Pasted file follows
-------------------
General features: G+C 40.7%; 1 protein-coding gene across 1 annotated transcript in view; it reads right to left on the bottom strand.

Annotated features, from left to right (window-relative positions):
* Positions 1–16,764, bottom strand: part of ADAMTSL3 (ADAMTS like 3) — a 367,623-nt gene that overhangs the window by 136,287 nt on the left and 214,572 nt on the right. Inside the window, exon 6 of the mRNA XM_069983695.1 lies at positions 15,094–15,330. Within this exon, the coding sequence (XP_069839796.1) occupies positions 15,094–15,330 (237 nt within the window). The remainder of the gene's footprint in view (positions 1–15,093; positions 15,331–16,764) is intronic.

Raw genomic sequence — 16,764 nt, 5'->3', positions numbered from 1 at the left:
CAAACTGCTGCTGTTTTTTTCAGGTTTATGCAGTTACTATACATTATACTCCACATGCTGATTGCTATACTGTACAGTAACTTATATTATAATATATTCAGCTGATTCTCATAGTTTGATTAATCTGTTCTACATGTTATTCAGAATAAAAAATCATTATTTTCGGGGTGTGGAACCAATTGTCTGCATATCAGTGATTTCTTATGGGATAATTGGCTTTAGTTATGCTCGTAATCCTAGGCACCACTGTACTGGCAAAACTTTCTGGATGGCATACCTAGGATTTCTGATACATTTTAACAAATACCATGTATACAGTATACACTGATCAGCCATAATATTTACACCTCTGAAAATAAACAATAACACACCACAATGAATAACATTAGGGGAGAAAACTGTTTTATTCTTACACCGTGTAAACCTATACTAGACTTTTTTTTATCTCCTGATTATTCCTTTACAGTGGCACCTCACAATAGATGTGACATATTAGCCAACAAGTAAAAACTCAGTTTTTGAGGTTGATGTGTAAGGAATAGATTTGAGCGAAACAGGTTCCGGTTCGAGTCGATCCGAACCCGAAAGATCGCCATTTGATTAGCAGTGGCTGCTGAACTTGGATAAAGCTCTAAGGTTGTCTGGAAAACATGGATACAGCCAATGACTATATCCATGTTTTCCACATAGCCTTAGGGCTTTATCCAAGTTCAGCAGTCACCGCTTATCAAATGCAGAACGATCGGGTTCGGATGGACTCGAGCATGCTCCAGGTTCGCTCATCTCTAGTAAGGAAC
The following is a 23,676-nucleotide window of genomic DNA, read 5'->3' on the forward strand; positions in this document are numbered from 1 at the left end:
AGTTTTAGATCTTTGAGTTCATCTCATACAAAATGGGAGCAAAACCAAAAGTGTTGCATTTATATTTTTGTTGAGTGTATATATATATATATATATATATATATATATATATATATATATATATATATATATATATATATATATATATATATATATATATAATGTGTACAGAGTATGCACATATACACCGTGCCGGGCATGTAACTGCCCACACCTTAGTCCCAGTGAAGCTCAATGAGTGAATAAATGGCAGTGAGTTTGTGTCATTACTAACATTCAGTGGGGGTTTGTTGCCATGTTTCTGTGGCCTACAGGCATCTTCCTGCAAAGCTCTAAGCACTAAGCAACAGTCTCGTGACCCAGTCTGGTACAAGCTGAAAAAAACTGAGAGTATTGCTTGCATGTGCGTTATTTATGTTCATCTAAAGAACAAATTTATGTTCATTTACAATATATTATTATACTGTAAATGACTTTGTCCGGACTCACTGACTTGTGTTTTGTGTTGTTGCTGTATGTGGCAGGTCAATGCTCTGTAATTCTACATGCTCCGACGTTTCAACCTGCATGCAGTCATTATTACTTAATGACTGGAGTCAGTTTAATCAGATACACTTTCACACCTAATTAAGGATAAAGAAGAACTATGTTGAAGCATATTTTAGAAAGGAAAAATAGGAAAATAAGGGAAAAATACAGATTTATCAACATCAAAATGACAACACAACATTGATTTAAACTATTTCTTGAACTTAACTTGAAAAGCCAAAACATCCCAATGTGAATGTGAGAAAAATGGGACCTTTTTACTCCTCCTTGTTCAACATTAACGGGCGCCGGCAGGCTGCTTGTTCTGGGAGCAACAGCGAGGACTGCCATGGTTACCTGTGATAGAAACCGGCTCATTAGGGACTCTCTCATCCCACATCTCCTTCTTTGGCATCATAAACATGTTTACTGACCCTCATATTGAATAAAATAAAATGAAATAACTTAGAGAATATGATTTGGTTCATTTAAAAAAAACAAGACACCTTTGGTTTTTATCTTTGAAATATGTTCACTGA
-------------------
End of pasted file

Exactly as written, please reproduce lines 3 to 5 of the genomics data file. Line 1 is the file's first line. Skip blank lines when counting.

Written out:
* Positions 1–16,764, bottom strand: part of ADAMTSL3 (ADAMTS like 3) — a 367,623-nt gene that overhangs the window by 136,287 nt on the left and 214,572 nt on the right. Inside the window, exon 6 of the mRNA XM_069983695.1 lies at positions 15,094–15,330. Within this exon, the coding sequence (XP_069839796.1) occupies positions 15,094–15,330 (237 nt within the window). The remainder of the gene's footprint in view (positions 1–15,093; positions 15,331–16,764) is intronic.

Raw genomic sequence — 16,764 nt, 5'->3', positions numbered from 1 at the left:
CAAACTGCTGCTGTTTTTTTCAGGTTTATGCAGTTACTATACATTATACTCCACATGCTGATTGCTATACTGTACAGTAACTTATATTATAATATATTCAGCTGATTCTCATAGTTTGATTAATCTGTTCTACATGTTATTCAGAATAAAAAATCATTATTTTCGGGGTGTGGAACCAATTGTCTGCATATCAGTGATTTCTTATGGGATAATTGGCTTTAGTTATGCTCGTAATCCTAGGCACCACTGTACTGGCAAAACTTTCTGGATGGCATACCTAGGATTTCTGATACATTTTAACAAATACCATGTATACAGTATACACTGATCAGCCATAATATTTACACCTCTGAAAATAAACAATAACACACCACAATGAATAACATTAGGGGAGAAAACTGTTTTATTCTTACACCGTGTAAACCTATACTAGACTTTTTTTTATCTCCTGATTATTCCTTTACAGTGGCACCTCACAATAGATGTGACATATTAGCCAACAAGTAAAAACTCAGTTTTTGAGGTTGATGTGTAAGGAATAGATTTGAGCGAAACAGGTTCCGGTTCGAGTCGATCCGAACCCGAAAGATCGCCATTTGATTAGCAGTGGCTGCTGAACTTGGATAAAGCTCTAAGGTTGTCTGGAAAACATGGATACAGCCAATGACTATATCCATGTTTTCCACATAGCCTTAGGGCTTTATCCAAGTTCAGCAGTCACCGCTTATCAAATGCAGAACGATCGGGTTCGGATGGACTCGAGCATGCTCCAGGTTCGCTCATCTCTAGTAAGGAAC